Mixed feelings have continued to trail the recently promulgated Kogi Education Law which is set criminalises children roaming and hawking on the streets during school hours. This is as stakeholders criticised the government for lacking the moral right to enforce the law due to the level of decay
Govt: It’s now offence for child of school age not to be in school
Stakeholders: Govt needs to address decay in school system to enforce policy
Parents, who engage their children of school age in hawking during the school hours or refuse to enroll their children and wards in schools in Kogi State now risk jail terms or face stiff sanctions.
The state government a few weeks ago rolled out a policy in the education sector, tagged: Kogi Education Law,” in line with the provision of Section 9 of the Kogi Education Law, prohibiting and criminalising hawking by children during school hours.
The bill, which had been passed by the state House of Assembly and accented to by Governor Yahaya Bello, is part of efforts of the present administration to improve public school enrolment and ensure that all children of school age are removed from the streets to classrooms.
Going by the report or survey conducted by the United Nations Children’s Fund (UNICEF), which indicates that the population of out-ofschool children in Nigeria had risen from 10.5 million to 13.2 million, the highest in the world, the Kogi education policy, according to the state government, is a welcome development.
According to UNICEF’s report, most of these children are in Northern states of Borno, Yobe and Adamawa, among others, especially where Boko Haram insurgency has disrupted the school system.
Worried by the staggering report, the Kogi State government has insisted that the state would no longer accept a situation where children of school age (male and female) are kept at home by their parents without the opportunity of attending school, or acquiring education.
The state Commissioner for Education, Science and Technology, Mr. Wemi Jones, who disclosed this during a stakeholders’ sensitisation meeting on the newly enacted Kogi State Education Law, said that it is now an offence in the state for a child of school age not to be in school or seen hawking during school hours.
According to the new law, as contained in Section 9 of the Kogi Education Law, “If any child is seen hawking or doing anything during school hours, that child shall be apprehended by the Special Marshals that will be put in place by the state government for that purpose.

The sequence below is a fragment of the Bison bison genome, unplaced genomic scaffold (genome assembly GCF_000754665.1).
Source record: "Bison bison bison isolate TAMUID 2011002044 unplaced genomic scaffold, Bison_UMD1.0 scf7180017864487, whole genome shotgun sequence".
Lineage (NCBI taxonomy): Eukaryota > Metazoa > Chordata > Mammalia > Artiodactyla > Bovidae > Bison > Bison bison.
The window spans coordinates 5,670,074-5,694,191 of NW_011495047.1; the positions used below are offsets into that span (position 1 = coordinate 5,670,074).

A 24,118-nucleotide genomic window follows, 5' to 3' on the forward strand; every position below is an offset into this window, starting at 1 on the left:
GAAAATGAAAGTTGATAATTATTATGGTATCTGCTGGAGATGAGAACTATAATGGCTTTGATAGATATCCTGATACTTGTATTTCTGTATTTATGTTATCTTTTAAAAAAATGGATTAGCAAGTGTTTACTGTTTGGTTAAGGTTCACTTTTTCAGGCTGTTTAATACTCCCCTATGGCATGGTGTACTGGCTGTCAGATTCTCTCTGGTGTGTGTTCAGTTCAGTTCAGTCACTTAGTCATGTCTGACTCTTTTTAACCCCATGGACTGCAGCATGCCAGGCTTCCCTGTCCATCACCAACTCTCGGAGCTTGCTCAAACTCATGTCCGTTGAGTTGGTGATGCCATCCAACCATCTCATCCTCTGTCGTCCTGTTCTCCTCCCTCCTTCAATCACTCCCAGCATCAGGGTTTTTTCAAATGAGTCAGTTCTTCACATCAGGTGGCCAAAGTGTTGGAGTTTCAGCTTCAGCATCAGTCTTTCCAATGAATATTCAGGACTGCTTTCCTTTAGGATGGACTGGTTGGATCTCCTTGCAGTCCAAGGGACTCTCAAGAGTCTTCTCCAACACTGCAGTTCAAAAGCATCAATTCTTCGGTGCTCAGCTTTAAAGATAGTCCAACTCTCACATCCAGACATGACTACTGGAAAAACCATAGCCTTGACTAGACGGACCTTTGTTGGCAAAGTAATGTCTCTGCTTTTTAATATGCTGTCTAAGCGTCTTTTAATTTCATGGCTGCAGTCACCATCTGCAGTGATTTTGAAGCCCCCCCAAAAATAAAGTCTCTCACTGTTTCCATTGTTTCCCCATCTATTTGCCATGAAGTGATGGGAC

The parents or guardians of such children, the Commissioner added, must be ready to offer reasons why the child is not in school, even as he hinted that the government was very serious about this policy.
Part of the law also foreclosed the proliferation of private schools, which he said, had become a source of concern and worry to the state government. Thus, Section 20 of the Kogi Education Law provides and stipulates the conditions for school establishment.
Under the law, schools that were already established but did not meet the stipulated conditions or requirements would be given ample time to process establishment, but henceforth any private school that seeks to operate in Kogi State must register with the National Association of Proprietors of Private Schools (NAPPS).
With the new development, all illegal schools operating across the state would be shut down as stipulated by the new education law.
“We are going to be closing all illegal schools in the state as we have been empowered by Section 20, Sub-section 3 of the Kogi Education Law,” the Commissioner told the stakeholders at the meeting. He, therefore, advised all proprietors, principals, head teachers of schools and other relevant stakeholders to study the enacted Kogi Education Law, and align with it.
The new education law, according to the government, would put Kogi State education on the pedestal of acceptable global standard.
While presenting the law, the state Attorney-General and Commissioner for Justice, Mr. Ibrahim Mohammed, who was represented by the Director Legal Practice, Ministry of Justice, Mr. Adeniyi Moraiyewa, said the law would go a long way to guide the activities of pre-primary, primary, and post-primary schools in the state. Towards implementation of the document or policy, he urged relevant stakeholders in the state’s education sector to thoroughly study the law and ensure its total compliance.